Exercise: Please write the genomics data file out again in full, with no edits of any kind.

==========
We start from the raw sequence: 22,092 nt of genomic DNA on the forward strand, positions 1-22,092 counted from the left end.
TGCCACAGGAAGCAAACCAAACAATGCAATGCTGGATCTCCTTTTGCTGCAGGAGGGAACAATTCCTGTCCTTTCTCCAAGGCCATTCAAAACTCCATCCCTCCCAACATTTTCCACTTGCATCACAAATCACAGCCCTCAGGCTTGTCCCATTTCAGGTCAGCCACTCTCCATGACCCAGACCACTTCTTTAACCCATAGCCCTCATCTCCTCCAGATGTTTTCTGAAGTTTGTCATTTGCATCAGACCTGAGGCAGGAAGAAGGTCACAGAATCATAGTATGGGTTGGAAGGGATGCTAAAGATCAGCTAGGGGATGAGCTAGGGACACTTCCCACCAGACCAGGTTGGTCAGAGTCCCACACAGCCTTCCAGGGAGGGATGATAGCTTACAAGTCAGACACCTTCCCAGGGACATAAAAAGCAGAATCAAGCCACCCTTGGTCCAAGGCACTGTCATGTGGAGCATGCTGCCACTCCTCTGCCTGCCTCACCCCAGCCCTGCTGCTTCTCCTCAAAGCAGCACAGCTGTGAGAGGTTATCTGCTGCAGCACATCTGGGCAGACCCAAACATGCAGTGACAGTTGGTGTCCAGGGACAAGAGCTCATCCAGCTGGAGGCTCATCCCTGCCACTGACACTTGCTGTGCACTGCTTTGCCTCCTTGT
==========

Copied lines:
We start from the raw sequence: 22,092 nt of genomic DNA on the forward strand, positions 1-22,092 counted from the left end.
TGCCACAGGAAGCAAACCAAACAATGCAATGCTGGATCTCCTTTTGCTGCAGGAGGGAACAATTCCTGTCCTTTCTCCAAGGCCATTCAAAACTCCATCCCTCCCAACATTTTCCACTTGCATCACAAATCACAGCCCTCAGGCTTGTCCCATTTCAGGTCAGCCACTCTCCATGACCCAGACCACTTCTTTAACCCATAGCCCTCATCTCCTCCAGATGTTTTCTGAAGTTTGTCATTTGCATCAGACCTGAGGCAGGAAGAAGGTCACAGAATCATAGTATGGGTTGGAAGGGATGCTAAAGATCAGCTAGGGGATGAGCTAGGGACACTTCCCACCAGACCAGGTTGGTCAGAGTCCCACACAGCCTTCCAGGGAGGGATGATAGCTTACAAGTCAGACACCTTCCCAGGGACATAAAAAGCAGAATCAAGCCACCCTTGGTCCAAGGCACTGTCATGTGGAGCATGCTGCCACTCCTCTGCCTGCCTCACCCCAGCCCTGCTGCTTCTCCTCAAAGCAGCACAGCTGTGAGAGGTTATCTGCTGCAGCACATCTGGGCAGACCCAAACATGCAGTGACAGTTGGTGTCCAGGGACAAGAGCTCATCCAGCTGGAGGCTCATCCCTGCCACTGACACTTGCTGTGCACTGCTTTGCCTCCTTGT